Book review: Harlem Shuffle, by Colson Whitehead

Set during the Harlem riots of 1964, Colson Whitehead’s new novel is both a brilliantly executed thriller and a subtle exploration of racism, writes Stuart Kelly
Colson Whitehead PIC: Madeline Whitehead/Doubleday via APColson Whitehead PIC: Madeline Whitehead/Doubleday via AP
Colson Whitehead PIC: Madeline Whitehead/Doubleday via AP

There is something delightfully unpredictable about the work of Colson Whitehead. He has written novels about historical myths (John Henry Days), an avant-garde novel about capitalism and language (Apex Hides The Hurt), a cracking zombie novel (Zone One) and has the distinction of winning the Pulitzer twice, as well as the National Book Award, the Orwell Prize and the Arthur C Clarke Award. Let us leave it as he has good form. His new novel, Harlem Shuffle, is a work that has a certain joy and a deep melancholy. Set from 1959 to 1964, it is a novel full of zest and zing and zap, but profoundly serious. It is a book that ought to niggle consciences. Whitehead, along with writers such as Perceval Everett, uses genre techniques to address pressing questions.

The novel’s protagonist is Ray Carney, the owner of a furniture store and referred to by a white cop as “the biggest nobody in Harlem”. But Ray’s father was a crook, his mother died young and his cousin with whom he grew up inveigles him into some wrong side of the tracks work. Ray is a decent family man, with a wife and children, except when he has to be not. Ray has sometimes been involved in side-lines, the “gently used” stock, and is used to “the churn”. “There was a natural flow of goods in and out and through people’s lives, a churn of property, and Ray Carney facilitated that churn”. A little mild fencing, a blind eye, a white lie: it all becomes different when Cousin Freddie comes asking for a favour. “It’s none of my business”, Ray says, just before it very much becomes his business. There is a heist in the offing, and it doesn’t end well.

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Let us just say that in good thriller style nothing stays hidden. This is a very good thriller and so much more than a thriller. As with Colson’s previous work, this deals with race. But he does not deal with it in a simple, dichotomous way. There is the overt racism of the police, and as the novel progresses we are taken into the Harlem Riots. But, there is an internal hierarchy as well, with the respectable but corrupt in the “Dumas Club” (a reference to Alexandre Dumas and his heritage) and the crooked but honourable. Different gangs of men have differing agendas, and many of the older criminals detest the young dope-peddling types.

Harlem Shuffle by Colson WhiteheadHarlem Shuffle by Colson Whitehead
Harlem Shuffle by Colson Whitehead

Carney at one point thinks about how there was “a midnight him and the daytime him”, created to keep “the two sides of him separate”. But unlike Dr Jekyll or Deacon Brodie, he understands that “maybe he’d invented a separation where none existed, when it was all him and always had been”. In a way that is a summary of the novel’s ethical complexity; a realisation that the good and the bad are not opposing sides in a righteous war.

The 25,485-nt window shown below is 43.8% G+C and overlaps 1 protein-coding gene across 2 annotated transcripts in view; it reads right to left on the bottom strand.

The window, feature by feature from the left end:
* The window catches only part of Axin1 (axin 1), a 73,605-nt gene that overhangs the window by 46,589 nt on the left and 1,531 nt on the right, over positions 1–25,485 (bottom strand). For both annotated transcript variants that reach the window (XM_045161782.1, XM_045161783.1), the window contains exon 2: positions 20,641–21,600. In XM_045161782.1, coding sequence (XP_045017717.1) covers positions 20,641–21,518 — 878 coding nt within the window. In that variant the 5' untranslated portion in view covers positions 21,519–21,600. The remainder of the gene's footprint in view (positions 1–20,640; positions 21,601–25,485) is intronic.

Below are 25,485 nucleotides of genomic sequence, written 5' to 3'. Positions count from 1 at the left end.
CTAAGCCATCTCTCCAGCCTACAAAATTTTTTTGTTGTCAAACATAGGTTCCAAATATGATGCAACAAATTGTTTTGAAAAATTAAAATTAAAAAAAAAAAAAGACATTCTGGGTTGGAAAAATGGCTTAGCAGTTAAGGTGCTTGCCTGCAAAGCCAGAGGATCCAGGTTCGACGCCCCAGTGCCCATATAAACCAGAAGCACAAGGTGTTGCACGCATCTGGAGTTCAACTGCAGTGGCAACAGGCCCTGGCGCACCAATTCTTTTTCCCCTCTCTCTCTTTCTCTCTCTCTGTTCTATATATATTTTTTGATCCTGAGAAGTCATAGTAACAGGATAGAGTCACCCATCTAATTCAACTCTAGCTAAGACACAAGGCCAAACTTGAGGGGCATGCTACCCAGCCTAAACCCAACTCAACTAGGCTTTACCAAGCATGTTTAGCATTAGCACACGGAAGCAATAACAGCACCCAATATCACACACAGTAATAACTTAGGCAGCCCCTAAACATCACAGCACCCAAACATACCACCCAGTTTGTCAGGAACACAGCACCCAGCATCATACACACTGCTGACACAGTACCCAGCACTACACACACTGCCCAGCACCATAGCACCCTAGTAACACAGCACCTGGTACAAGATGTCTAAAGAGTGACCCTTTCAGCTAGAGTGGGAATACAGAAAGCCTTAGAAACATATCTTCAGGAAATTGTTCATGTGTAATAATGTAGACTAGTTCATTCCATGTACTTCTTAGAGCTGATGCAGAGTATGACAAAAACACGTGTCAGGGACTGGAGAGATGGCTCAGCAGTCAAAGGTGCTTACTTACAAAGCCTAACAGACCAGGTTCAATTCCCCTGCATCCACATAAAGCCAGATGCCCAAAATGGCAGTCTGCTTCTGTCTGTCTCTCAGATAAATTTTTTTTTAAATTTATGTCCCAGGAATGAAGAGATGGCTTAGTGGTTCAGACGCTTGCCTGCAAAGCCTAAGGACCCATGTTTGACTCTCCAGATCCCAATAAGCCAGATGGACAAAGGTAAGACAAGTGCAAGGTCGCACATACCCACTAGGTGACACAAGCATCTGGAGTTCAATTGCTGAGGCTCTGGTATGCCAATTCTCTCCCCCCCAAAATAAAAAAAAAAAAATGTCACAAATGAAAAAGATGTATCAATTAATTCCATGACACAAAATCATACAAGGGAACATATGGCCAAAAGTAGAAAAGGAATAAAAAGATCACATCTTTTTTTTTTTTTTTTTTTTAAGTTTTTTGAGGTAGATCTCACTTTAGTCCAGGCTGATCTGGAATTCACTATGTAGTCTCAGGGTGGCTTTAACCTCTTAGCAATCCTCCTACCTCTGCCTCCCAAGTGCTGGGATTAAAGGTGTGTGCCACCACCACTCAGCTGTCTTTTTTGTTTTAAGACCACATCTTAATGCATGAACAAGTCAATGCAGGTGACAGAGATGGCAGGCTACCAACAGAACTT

The subtlety of Carney’s character is key to this novel. External either/or-s plague him. The competing claims of loyalty and propriety, aspiration and anonymity, grift and grit run through the book on every level. It makes the reader wonder the whole time about the extent of sympathy to extend. This is a rare quality, to keep you double-guessing about how we are going to judge the character. It is also a moral proposition, which is rare in contemporary fiction.

One thing which struck me, over and above the wise-crack lines (which are many and funny: such as one goon telling the amiable Carney about his boss “I’ve seen him cut a nigger’s eyelids off for blinking too loud”) was the way in which Whitehead deals with the world of work. There are, obviously, crooks and cops and hookers and pornographers and snobs, but Whitehead manages to make the world of Carney’s work surprisingly interesting. He notices if a bed is a Burlington Hall, or if someone takes up a Headley ottoman. He hopes to become the first black man to be licenced to sell Collins-Hathaway. But it is also the cigarette brands, Formica, the shoe-shine shops, the restaurants, the bars that he, in a way, anatomises: along with the changing nature of property development in the area. During the riots he does two things. He places a note saying the business is black owned, and realises that looters don’t tend to take three piece suites.

This is a technically extremely accomplished novel. The use of the future tense, intruding, as in “he would never again”, “in due course, the stupidity of this argument made itself evident” and “what would they call” is a tug on the reader, asking us to tip-toe to an unrevealed future. The heat-wave atmosphere cleverly evokes the tinder box to come. It would be easy to say this is a Black Lives Matter novel, but Whitehead’s whole career has been about hidden histories, endemic violence and the paradoxes around the discourse on race. But his work has always been about the long history of racism, and not just the present moment. This riotous, sentimental and brilliant novel feels like another piece of the jigsaw being placed. Or a trump card being laid down.

Harlem Shuffle, by Colson Whitehead, Fleet, £16.99

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